In this critical review, the authors present a discussion of the forensic developments made in the field of vibrational spectroscopy between 2020 and 2022. Due to the COVID-19 pandemic, there has been an unprecedented disruption on a global scale, and the scientific research community is no exception. However, significant research progress has been made in the last two years, despite the unparalleled times that have been faced around the world. Previous reviews on the uses of vibrational spectroscopy have discussed a wide range of topics, from the overall uses of spectroscopy in forensic science to discussions of analyzing specific forms of evidence. In this Review, the authors cover the latest advances in vibrational spectroscopy for forensic purposes. Since 2020, the number of deaths due to overdose has been on the rise, with >100,000 deaths reported at the start of 2022 in the United States, mostly involving synthetic opioids other than methadone (primarily fentanyl). This has afforded a large push for fast and safe methods to identify and quantify illicit substances. Researchers are working to develop the capabilities of portable spectroscopy instrumentation, allowing rapid and confirmatory on-site identification of drug samples, thus allowing the rapid identification of the components within drug samples. To identify and differentiate body fluids, Raman and IR spectroscopies have been widely investigated in the forensic biology field during the last 14 years. The latest research focused on identifying the full capacity of these techniques in biological stain analyses. This includes determining phenotypic characteristics of the donor based on body fluid traces as well as estimating the time since deposition (TSD), differentiating human and animal blood, and differentiating menstrual and peripheral blood. (Published abstract modified)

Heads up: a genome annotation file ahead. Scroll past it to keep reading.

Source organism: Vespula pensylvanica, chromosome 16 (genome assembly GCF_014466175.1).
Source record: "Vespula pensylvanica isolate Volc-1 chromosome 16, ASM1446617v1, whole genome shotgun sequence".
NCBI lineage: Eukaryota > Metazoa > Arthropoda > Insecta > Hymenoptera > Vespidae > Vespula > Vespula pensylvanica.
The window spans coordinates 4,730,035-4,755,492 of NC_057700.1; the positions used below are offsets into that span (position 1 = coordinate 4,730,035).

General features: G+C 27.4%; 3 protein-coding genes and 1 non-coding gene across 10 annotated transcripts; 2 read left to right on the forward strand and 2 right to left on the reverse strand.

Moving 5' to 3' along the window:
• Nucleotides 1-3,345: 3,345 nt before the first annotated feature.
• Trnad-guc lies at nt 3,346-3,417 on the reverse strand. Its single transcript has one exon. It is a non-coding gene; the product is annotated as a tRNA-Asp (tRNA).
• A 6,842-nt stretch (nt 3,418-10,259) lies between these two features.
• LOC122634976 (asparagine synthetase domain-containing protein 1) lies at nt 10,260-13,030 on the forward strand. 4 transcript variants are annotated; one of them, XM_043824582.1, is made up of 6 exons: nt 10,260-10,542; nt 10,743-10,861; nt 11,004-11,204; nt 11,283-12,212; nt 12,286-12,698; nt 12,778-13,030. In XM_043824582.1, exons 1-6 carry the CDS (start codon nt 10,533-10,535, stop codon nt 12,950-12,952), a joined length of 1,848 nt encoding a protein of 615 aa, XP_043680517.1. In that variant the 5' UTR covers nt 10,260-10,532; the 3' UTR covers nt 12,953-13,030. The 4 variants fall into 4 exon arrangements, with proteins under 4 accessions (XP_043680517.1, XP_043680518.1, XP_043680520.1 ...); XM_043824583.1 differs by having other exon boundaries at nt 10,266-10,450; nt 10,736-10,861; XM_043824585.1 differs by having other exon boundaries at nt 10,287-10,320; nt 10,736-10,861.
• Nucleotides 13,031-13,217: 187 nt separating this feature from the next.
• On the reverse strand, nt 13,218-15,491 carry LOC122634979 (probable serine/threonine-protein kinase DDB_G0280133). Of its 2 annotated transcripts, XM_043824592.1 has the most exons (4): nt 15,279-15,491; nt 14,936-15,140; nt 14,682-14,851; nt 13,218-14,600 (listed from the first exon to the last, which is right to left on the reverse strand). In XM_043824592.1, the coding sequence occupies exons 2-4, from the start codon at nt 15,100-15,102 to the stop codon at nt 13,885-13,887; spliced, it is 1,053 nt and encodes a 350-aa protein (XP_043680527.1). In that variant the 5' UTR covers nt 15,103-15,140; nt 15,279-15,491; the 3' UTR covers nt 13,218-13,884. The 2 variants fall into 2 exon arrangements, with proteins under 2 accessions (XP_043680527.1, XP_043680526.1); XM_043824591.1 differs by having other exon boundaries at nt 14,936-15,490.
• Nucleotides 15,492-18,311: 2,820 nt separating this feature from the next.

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This article is part of the Fundamental and Applied Reviews in Analytical Chemistry 2023 special issue.